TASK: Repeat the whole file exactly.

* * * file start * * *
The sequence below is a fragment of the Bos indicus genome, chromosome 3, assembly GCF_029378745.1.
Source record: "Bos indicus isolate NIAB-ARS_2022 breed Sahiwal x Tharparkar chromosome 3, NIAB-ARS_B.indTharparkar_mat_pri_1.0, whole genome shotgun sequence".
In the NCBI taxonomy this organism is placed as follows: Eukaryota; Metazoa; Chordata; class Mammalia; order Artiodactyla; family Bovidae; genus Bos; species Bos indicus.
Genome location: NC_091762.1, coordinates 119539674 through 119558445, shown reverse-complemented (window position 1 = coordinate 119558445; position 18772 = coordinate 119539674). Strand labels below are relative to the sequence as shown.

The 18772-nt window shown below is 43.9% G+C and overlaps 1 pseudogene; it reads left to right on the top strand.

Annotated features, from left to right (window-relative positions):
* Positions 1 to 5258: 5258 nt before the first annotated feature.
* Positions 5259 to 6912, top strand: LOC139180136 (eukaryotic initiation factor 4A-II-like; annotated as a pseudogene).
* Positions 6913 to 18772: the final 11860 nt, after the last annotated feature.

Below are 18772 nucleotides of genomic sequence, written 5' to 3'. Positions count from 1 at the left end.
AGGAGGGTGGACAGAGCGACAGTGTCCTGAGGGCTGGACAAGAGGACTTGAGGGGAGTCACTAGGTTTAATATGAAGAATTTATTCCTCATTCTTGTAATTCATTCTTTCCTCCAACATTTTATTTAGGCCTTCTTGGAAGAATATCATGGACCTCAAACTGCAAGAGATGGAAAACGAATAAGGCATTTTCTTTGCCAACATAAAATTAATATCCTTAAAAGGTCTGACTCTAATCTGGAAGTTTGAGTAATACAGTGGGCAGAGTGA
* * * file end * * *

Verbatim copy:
The sequence below is a fragment of the Bos indicus genome, chromosome 3, assembly GCF_029378745.1.
Source record: "Bos indicus isolate NIAB-ARS_2022 breed Sahiwal x Tharparkar chromosome 3, NIAB-ARS_B.indTharparkar_mat_pri_1.0, whole genome shotgun sequence".
In the NCBI taxonomy this organism is placed as follows: Eukaryota; Metazoa; Chordata; class Mammalia; order Artiodactyla; family Bovidae; genus Bos; species Bos indicus.
Genome location: NC_091762.1, coordinates 119539674 through 119558445, shown reverse-complemented (window position 1 = coordinate 119558445; position 18772 = coordinate 119539674). Strand labels below are relative to the sequence as shown.

The 18772-nt window shown below is 43.9% G+C and overlaps 1 pseudogene; it reads left to right on the top strand.

Annotated features, from left to right (window-relative positions):
* Positions 1 to 5258: 5258 nt before the first annotated feature.
* Positions 5259 to 6912, top strand: LOC139180136 (eukaryotic initiation factor 4A-II-like; annotated as a pseudogene).
* Positions 6913 to 18772: the final 11860 nt, after the last annotated feature.

Below are 18772 nucleotides of genomic sequence, written 5' to 3'. Positions count from 1 at the left end.
AGGAGGGTGGACAGAGCGACAGTGTCCTGAGGGCTGGACAAGAGGACTTGAGGGGAGTCACTAGGTTTAATATGAAGAATTTATTCCTCATTCTTGTAATTCATTCTTTCCTCCAACATTTTATTTAGGCCTTCTTGGAAGAATATCATGGACCTCAAACTGCAAGAGATGGAAAACGAATAAGGCATTTTCTTTGCCAACATAAAATTAATATCCTTAAAAGGTCTGACTCTAATCTGGAAGTTTGAGTAATACAGTGGGCAGAGTGA